Kugaaruk still struggles with water supply problems
SAO says water safe to drink; resident says it's not
The Hamlet of Kugaaruk is still struggling with longstanding water supply problems, with some people alleging that a temporary water source is making people sick.
Some people of Kugaaruk may be getting sick from drinking tap water in the community, a source in the community told Nunatsiaq News last week.
A lake that the hamlet currently gets its water from was once used for cleaning sewage truck pipes, a resident, who wishes to remain anonymous, said in an email.
“Now they say the water samples are fine, but the water coming out of our tanks are brown, kids are getting the stomach flu, numerous kids are getting some kind of skin rash, even some are worst than others,” the message said.
Kugaaruk, home to about 800 people, has had a tough time with its water supply ever since a tidal surge late last year pushed salt water into the fresh water reservoir they normally use.
The reservoir froze, and the water was deemed undrinkable after samples showed up to five times the acceptable amount of salt content in the water.
A pump house was then relocated upstream, sitting on frozen ice, to pump fresh water to the community, but has since been removed after the ice thawed.
Since then water has been coming from a body of water that local people call, “Swimming Lake,” but officials say it’s fine to drink.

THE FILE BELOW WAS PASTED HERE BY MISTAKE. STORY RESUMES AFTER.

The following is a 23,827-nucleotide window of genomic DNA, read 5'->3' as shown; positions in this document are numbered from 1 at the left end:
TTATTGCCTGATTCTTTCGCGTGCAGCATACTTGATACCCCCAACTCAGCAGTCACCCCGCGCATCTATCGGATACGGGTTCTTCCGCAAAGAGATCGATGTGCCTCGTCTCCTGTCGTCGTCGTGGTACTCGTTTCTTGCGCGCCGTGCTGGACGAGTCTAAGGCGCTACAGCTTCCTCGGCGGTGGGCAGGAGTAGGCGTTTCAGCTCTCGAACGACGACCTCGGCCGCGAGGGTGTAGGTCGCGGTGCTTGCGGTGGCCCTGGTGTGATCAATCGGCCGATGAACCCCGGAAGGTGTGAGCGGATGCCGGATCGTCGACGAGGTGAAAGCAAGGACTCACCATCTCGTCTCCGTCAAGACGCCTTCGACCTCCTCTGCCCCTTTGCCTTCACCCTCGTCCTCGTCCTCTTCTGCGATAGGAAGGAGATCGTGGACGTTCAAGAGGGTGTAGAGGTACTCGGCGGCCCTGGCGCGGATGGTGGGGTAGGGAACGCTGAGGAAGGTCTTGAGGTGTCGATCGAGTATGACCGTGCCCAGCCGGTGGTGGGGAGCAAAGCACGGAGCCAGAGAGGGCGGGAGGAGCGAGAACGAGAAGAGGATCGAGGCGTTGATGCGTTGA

“I am not aware of any children getting sick in Kugaaruk because of water that we are delivering,” said the acting senior administrative officer, Gord Dinney.
“We recently moved to a lake for water only after the water samples were sent to Yellowknife for testing and confirmed by health officials that the water was OK for drinking,” he said.
The tests, he said, confirmed that coliform and e-coli are absent from the water the hamlet is supplying.
The mayor of Kugaaruk, Stephan Inaksujak, said the water isn’t brown, but it’s not clear either.
“I’ve heard a few people complaining about the water, but no one getting sick,” he said.
“I guess it’s okay to get water there. But myself, I just get fresh water by snowmobile. But [the] tap water, I don’t drink it,” said Inaksujak, who also says most people snowmobile 11 km to another lake to get fresh water.
“Well, even before people would go there to get their fresh water,” he said.
The hamlet expects the original reservoir to be flushed out by spring runoff.
“Once the water in the river begins to flow and the ice begins to melt, the water supply will be flushed of salt and we will be able to go back to our regular pump house and water supply,” said Dinney.